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12th of Never

It's finally time! Detective Lindsay Boxer is in labor—while two killers are on the loose.

Lindsay Boxer's beautiful baby is born! But after only a week at home with her new daughter, Lindsay is forced to return to work to face two of the biggest cases of her career.

A rising star football player for the San Francisco 49ers is the prime suspect in a grisly murder. At the same time, Lindsay is confronted with the strangest story she's ever heard: An eccentric English professor has been having vivid nightmares about a violent murder and he's convinced is real. Lindsay doesn't believe him, but then a shooting is called in—and it fits the professor's description to the last detail.

Lindsay doesn't have much time to stop a terrifying future from unfolding. But all the crimes in the world seem like nothing when Lindsay is suddenly faced with the possibility of the most devastating loss of her life.


Chapter 6

JULIE HAD BEEN wailing since we left the hospital, hardly stopping before revving her engine and howling again. It had been going on for weeks and I was mystified and a little alarmed.

What was wrong? What was she trying to tell us?

It was just about 8:00 p.m. when Joe settled me into the big rocker in Julie’s room. I reached up and Joe handed me our screaming little bundle of distress. I tried to nurse her again, but as usual, she refused me.

What was I doing wrong?

I said, “Please don’t cry, baby girl. Everything is okay. Actually, everything is perfect.”

She took in another breath and cried even harder. As much as her first cry felt like a hug around my heart, now her cries felt like my heart was being squeezed in a vise.

“What is it, darling? Are you hot, cold, wet?”

She was dry.

“Joe, she’s hungry. Okay, she might nurse a little bit if we wait her out. But listen, she clearly prefers the bottle.”

“Be back in a sec,” Joe said.

I rocked my daughter. Even with her fists waving and her little face as pink as a rose, she was a spectacular, fully formed human being made from love. I was in awe of her perfection. And more than anything, I wanted her to feel good.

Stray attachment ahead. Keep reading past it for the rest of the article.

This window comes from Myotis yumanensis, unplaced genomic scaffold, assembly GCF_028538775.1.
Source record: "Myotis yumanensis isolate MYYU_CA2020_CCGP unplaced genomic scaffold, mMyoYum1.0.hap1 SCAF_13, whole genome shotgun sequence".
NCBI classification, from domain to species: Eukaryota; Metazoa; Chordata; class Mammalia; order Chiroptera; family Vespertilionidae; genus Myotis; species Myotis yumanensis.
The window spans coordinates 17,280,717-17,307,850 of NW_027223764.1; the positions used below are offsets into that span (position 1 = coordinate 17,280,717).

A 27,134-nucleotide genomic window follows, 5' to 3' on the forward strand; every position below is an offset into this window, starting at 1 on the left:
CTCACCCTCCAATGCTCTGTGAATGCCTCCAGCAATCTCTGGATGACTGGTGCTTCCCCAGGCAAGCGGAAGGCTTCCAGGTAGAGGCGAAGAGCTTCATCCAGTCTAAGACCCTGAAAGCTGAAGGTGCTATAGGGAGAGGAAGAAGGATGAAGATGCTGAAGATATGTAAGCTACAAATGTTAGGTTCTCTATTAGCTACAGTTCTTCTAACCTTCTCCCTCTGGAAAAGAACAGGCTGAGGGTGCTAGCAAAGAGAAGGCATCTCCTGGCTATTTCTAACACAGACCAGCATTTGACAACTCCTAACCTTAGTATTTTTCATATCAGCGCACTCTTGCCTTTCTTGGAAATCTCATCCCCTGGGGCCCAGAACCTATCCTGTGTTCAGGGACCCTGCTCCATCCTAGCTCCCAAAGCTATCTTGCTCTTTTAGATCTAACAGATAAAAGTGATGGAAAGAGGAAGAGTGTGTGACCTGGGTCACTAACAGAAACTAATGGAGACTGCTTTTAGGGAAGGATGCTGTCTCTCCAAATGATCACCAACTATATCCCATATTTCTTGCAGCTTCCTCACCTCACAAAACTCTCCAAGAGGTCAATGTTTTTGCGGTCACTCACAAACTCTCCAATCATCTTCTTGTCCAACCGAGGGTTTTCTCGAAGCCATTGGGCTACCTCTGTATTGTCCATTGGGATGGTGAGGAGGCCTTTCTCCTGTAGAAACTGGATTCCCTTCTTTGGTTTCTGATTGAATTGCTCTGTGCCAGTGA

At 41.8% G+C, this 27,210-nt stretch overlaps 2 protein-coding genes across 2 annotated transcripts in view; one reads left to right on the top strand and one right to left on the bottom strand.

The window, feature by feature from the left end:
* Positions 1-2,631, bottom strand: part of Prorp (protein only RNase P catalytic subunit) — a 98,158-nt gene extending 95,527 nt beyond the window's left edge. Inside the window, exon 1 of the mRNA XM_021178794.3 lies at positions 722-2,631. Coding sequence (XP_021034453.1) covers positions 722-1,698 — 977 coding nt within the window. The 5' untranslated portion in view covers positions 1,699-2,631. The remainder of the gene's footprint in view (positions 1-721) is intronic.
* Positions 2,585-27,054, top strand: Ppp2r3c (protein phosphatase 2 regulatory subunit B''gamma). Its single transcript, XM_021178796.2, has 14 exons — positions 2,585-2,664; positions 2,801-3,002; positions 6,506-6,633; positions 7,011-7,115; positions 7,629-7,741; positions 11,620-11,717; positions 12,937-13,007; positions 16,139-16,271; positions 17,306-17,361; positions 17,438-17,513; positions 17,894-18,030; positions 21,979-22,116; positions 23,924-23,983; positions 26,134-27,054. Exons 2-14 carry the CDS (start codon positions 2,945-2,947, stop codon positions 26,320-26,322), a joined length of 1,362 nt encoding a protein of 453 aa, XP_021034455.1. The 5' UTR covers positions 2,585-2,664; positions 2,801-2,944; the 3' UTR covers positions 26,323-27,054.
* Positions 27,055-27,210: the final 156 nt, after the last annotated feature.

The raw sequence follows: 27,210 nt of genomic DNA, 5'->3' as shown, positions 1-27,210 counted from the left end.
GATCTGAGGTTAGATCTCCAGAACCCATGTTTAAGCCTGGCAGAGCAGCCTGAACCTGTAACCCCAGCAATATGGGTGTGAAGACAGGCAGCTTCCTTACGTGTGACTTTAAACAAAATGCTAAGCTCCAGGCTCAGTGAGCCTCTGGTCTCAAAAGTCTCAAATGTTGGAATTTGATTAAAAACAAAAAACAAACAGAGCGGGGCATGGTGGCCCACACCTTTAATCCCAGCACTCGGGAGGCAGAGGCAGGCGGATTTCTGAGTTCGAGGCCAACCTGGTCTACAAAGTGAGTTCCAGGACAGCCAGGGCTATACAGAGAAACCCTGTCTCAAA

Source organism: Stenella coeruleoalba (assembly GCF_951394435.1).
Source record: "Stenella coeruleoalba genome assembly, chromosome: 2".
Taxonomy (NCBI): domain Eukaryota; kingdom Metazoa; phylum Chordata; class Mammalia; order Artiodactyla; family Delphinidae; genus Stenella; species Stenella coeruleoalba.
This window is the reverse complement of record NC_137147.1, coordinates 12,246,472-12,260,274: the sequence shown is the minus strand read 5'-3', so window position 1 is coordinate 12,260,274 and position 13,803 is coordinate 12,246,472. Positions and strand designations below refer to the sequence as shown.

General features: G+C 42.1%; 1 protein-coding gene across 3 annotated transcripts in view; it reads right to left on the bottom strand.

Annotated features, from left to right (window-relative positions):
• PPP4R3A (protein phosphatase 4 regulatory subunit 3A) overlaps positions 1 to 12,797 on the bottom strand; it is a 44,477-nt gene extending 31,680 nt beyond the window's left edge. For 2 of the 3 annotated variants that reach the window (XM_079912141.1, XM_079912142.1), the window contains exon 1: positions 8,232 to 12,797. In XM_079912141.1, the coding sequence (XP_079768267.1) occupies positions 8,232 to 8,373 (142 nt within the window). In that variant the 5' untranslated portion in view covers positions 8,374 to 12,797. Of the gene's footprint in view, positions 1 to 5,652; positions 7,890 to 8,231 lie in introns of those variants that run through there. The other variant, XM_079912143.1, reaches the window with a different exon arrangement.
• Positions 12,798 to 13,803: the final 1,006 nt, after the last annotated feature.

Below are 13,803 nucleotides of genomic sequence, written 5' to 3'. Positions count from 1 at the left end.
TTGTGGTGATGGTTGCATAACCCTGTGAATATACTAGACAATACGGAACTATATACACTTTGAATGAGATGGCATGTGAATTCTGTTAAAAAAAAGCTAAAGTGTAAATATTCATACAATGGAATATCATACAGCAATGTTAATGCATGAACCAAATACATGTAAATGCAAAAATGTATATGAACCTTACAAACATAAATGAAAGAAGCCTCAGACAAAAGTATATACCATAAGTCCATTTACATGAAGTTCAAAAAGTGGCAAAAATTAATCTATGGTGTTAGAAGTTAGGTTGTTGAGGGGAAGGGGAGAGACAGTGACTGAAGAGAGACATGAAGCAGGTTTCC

I jounced her in my arms and sang a nonsense song that I made up as I went along. “Ju-lee, you’re breaking my heart. What can I do for my bay-bee?”

I fished an old Irish lullaby from the vault of long-buried memories, and then hauled out a couple of nursery rhymes. Mice ran up a clock, cradles rocked, but nothing worked.

Joe appeared, like a genie, with a warm bottle of formula. I tested a drop on the back of my hand, and then I tried the bottle on Julie. And—thank you, God—she began to suck.

I was elated. Euphoric. Ecstatic. Julie was eating. Joe and I watched our daughter pulling at the bottle with intense attention, and when a few ounces had gone down and she turned away from the bottle, Joe said, “I’ll take her, Blondie. You go to bed.”

He put Julie over his shoulder and burped her like a pro.

“I love you, Julie Anne Molinari,” Joe said to our baby.

“You’ve told her twenty eleven times today. She knows it,” I said, standing up and kissing my husband.

“She can’t hear it too much. This is the happiest I’ve ever been in my life.”

“I believe that. But I think something is bothering you,” I said.

“God. I can’t sneak anything past you, Blondie. Even when you’re dog-tired. Even when you shouldn’t notice anything but Julie’s fingers and toes.”

I felt the first frisson of alarm.

“Is something going on? Tell me now.”

Joe sighed. “How can I put this delicately? I got fired.”

What? Come on. Don’t kid with me about this.”

I was searching his eyes, looking for the joke.

“Really,” Joe said. He looked embarrassed. Honest to God. I’d never seen this look on his face before.

“I got axed. It’s being chalked up to cutbacks due to the financial deficit. Naturally, freelancers are the first to go. Don’t worry, Linds. I know things about homeland security very few people know. As soon as the word gets out, I’ll get calls.”

My mouth was dry. My heart was thudding almost audibly.

I make a cop’s salary. It isn’t bad money, but it wouldn’t support our airy three-bedroom apartment on Lake Street, which Joe had rented when he was working for the government as deputy director of Homeland Security.

When he was making a ton.

“How much money do we have?”

“We’ll be fine for quite a few months. I’ll find a job before we run dry. We’ll be fine, Lindsay,” he said. “I’m not going to disappoint my two fabulous girls.”

“We love you, Joe,” I said.

Our little daughter started to cry.

Copyright © 2013 by James Patterson

Read by January LaVoy

January LaVoy is a New York-based voice, stage, and television actress. She has performed on and Off-Broadway, and appeared extensively in regional theatres across the country. She is best known for her role as Noelle Ortiz on the long-running ABC daytime drama One Life to Live.

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